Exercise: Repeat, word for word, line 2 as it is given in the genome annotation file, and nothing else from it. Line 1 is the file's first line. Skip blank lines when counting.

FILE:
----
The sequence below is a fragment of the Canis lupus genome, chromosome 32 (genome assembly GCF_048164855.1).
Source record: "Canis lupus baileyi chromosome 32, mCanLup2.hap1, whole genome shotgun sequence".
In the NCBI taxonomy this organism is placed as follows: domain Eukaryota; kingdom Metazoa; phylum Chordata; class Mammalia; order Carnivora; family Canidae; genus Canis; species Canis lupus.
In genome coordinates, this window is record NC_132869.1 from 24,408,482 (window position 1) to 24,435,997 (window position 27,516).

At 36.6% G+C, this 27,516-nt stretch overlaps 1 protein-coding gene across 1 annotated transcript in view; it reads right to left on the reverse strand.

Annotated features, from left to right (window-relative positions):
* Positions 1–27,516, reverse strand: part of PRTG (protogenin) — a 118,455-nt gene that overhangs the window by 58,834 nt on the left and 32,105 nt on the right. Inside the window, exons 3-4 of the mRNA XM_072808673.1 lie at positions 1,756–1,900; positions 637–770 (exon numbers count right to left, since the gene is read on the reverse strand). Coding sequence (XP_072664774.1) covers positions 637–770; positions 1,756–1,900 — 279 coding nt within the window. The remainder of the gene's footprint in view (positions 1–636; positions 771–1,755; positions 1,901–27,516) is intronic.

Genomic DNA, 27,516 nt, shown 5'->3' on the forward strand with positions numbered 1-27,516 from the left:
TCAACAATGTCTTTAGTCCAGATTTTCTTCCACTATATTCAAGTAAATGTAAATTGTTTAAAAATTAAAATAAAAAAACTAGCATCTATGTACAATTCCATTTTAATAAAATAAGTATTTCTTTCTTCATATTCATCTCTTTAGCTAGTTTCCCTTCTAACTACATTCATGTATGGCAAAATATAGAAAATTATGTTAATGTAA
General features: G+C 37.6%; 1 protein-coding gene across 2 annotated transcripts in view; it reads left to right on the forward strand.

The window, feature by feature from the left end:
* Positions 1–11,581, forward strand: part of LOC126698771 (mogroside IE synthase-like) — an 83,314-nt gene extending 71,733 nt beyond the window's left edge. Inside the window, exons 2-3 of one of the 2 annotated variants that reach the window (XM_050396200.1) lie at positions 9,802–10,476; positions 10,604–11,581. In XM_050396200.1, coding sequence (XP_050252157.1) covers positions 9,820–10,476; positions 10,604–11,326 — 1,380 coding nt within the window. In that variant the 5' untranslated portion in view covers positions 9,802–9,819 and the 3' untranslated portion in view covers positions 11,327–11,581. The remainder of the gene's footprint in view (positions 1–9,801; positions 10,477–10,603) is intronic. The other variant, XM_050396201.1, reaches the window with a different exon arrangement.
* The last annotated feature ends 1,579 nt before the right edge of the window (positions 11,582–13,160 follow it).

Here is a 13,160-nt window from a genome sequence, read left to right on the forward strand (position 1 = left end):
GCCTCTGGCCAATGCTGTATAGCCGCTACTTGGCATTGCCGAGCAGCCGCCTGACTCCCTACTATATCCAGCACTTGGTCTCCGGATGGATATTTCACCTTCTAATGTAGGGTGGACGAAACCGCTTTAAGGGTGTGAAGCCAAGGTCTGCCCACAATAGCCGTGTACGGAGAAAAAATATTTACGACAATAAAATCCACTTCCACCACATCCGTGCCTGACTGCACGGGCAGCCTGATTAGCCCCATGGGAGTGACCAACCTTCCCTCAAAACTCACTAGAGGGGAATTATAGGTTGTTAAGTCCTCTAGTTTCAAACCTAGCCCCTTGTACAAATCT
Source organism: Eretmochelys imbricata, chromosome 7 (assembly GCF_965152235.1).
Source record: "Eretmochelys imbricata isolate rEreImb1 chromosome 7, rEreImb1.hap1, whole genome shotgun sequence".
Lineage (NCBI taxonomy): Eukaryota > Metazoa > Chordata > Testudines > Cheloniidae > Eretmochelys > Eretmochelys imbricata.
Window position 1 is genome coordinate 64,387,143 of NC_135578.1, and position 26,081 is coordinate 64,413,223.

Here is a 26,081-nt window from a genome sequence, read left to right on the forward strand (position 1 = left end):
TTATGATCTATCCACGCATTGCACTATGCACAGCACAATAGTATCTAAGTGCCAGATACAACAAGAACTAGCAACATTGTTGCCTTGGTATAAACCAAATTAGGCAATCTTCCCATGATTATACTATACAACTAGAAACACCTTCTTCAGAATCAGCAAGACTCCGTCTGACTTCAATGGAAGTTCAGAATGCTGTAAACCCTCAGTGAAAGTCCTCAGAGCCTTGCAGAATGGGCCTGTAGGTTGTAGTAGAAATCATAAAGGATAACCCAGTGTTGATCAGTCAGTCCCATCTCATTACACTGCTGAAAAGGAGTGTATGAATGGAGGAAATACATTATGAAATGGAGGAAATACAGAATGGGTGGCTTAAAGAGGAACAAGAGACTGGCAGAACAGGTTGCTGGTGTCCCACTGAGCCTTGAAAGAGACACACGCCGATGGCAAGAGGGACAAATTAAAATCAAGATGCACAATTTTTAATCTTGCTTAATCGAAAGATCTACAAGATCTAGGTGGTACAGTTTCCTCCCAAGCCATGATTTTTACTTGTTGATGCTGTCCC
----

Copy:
Source record: "Canis lupus baileyi chromosome 32, mCanLup2.hap1, whole genome shotgun sequence".